When you download the Jetpack on the host Ubuntu machine, you also get all the driver / binary packages needed to build (or re-build) a kernel.
You can check out the source bits that are needed separately (or they may be included now, I haven’t checked.)
You can then start with “make ARCH=arm64 O=$TEGRA_KERNEL_OUT tegra_defconfig” and build and flash the kernel of your dreams! But you must use the kernel version that Nvidia specifically recommends in the jetpack, or all bets are off.
I think the correct instructions can be found by starting here:
The flash scripts have a step where they bundle in the NVIDIA non-GPL binaries into the image to be flashed, and then write them to the file system image, and then do the whole flash-over-USB thing.
There is no protection on the devkits, although the hardware does have fuses that, when configured, can be impossible to unconfigure (depending on specifics.) I highly recommend not turning them on, even for shipping hardware. People who believe their compiled software instructions are worth more than all the knowledge and experience that the engineers that made the software imbue, and thus believe someone could steal the precious family jewels by disassembling said software, will think differently. Anyway, if you don’t turn them on on your devkit, the devkit will not be protection-fused.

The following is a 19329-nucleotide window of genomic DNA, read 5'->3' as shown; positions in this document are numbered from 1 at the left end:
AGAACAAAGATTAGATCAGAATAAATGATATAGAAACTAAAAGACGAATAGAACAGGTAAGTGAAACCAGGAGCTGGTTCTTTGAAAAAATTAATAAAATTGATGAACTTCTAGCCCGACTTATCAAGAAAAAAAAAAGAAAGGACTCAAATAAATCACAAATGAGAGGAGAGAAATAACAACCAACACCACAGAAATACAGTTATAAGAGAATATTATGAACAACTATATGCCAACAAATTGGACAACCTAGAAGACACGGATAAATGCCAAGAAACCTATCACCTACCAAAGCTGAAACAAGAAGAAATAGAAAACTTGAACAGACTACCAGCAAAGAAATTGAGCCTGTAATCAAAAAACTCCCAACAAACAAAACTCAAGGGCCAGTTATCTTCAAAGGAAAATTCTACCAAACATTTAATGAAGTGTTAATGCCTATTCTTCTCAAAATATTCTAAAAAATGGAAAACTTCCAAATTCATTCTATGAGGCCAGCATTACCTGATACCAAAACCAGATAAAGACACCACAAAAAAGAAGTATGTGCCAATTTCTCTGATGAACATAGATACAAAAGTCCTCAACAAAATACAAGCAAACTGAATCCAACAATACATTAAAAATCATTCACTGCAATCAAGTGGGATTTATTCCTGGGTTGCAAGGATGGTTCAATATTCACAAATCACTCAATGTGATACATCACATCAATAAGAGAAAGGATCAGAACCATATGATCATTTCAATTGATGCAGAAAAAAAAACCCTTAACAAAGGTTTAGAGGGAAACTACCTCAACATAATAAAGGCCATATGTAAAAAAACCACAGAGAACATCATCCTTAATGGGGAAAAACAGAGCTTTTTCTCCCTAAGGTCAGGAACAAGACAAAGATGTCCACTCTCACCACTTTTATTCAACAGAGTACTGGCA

I have no idea which specific patches go into the NVIDIA rt kernel, but presumably you can just download and check …
How… did you build and flash those kernels to the Xavier? Those are not supported kernels from NVIDIA. (well, 4.9 is, at least if you get it from the nvidia repos – don’t know if they’re 100% upstream these days, in the past-time I seem to recall that didn’t happen very reliably.)
Did you cross-compile them from some system, using these instructions, just pulling later tags?
Did you download some binary blobs intended for some other system?
Did you use the scripts that add the appropriate board support?
There’s nothing in those kernels twiddling the nvidia-specific bits in the hardware by default.
So, if you use the nvidia “here’s how to build a kernel” instructions, and then download/apply the Xenomai patches, and if they apply cleanly and don’t use features that are unsupported on Xavier/ARM64, then that could work. More progress reports on that would be interesting!
Given that the Xavier has its own custom set of support peripherals, as well as a custom ARM core implementation, I wouldn’t hold out too much hope, though …